Sean McScrewem notified Bud Weedman that the case had settled and provided him with the terms of the settlement.  Bud Weedman objected to the settlement because he did not agree to the injunctive relief.  Bud Weedman threatened to sue Allsnake if it went forward with the settlement agreement.  Allsnake’s defense counsel notified Attorney Bulldog of the problem.  Attorney Bulldog filed a motion for enforcement of the settlement agreement signed at the mediation pursuant to Code of Civil Procedure section 664.6.  While the motion was pending, Bud Weedman approaches you to discover what can be done to prevent the enforcement of the settlement. 

Limitations on Enforceability of a Settlement under CCP § 664.6

            Code of Civil Procedure section 664.6 provides:

If parties to pending litigation stipulate, in a writing signed by the parties outside the presence of the court, or orally before the court, for settlement of the case, or part thereof, the court, upon motion, may enter judgment pursuant to the terms of the settlement.  If requested by the parties, the court may retain jurisdiction over the parties to enforce the settlement until performance in full of the terms of the settlement.

The term “parties to the pending litigation” as referenced in section 664.6 has been strictly construed to mean the parties themselves, not their lawyers or their agents.  (Elnekave v. Via Dolce Homeowners Ass’n (2006) 142 Cal.App.4th 1193, 1198. 

In situations where the settlement can be fully performed by the insurance company, the signature of the insurance representative upon the memorandum of settlement is sufficient to bind the insurance company and its insured.  In Fiege v. Cooke (2004) 125 Cal.App.4th 1350, plaintiff Fiege was injured in an automobile accident.  Fiege filed suit against three defendants for his injuries and damages.  The case was mediated and Fiege accepted the settlement offers from the defendants’ insurers, but later attempted to avoid the settlement.  The defendants filed a motion to enforce the settlement under Code of Civil Procedure section 664.6.  The motion was granted.  Fiege appealed and contended on appeal that the defendants had to be present and consent to make the settlement enforceable under Code of Civil Procedure section 664.6 and that an agreement executed by their insurers was not sufficient.  The Court of Appeal disagreed and pointed out that the defendants’ insurance policies expressly gave the insurers the right to settle without the defendants’ consent and, because the settlements within the policy limits did not prejudice the substantial rights of the defendants, the provisions of Code of Civil Procedure section 664.6 had been satisfied.  (Fiege v. Cooke, supra, at 1354-1355.)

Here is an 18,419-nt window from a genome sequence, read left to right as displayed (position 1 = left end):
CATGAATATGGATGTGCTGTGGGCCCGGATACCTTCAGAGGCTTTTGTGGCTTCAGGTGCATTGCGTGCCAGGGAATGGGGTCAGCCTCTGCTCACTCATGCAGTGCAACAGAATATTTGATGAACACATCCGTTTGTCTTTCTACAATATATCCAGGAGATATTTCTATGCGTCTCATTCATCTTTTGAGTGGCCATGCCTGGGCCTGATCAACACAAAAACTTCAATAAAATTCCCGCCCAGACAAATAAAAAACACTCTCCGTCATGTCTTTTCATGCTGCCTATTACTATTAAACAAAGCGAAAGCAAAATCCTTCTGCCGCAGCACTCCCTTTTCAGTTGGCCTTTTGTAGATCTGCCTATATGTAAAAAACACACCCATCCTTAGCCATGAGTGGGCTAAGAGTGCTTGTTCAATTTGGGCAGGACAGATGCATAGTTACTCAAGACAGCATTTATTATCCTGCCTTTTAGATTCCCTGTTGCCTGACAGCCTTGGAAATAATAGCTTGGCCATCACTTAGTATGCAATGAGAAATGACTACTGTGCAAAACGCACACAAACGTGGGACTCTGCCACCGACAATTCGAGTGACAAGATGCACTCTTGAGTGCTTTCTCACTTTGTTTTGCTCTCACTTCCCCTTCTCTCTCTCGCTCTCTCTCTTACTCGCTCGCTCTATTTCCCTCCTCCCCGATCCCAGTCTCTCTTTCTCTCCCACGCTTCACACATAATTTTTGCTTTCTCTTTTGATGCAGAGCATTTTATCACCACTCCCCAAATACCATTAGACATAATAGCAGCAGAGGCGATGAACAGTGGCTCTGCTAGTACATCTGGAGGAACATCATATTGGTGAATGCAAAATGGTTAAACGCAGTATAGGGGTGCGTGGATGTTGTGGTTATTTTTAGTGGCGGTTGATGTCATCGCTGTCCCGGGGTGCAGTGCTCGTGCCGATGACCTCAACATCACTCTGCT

In Elnekave, the court held that the insurance representative for the homeowners association did not have the authority to bind the homeowners association to a settlement.  Under the terms of the settlement, the settlement agreement prevented the homeowners association from enforcing certain CC&Rs against Elnekave.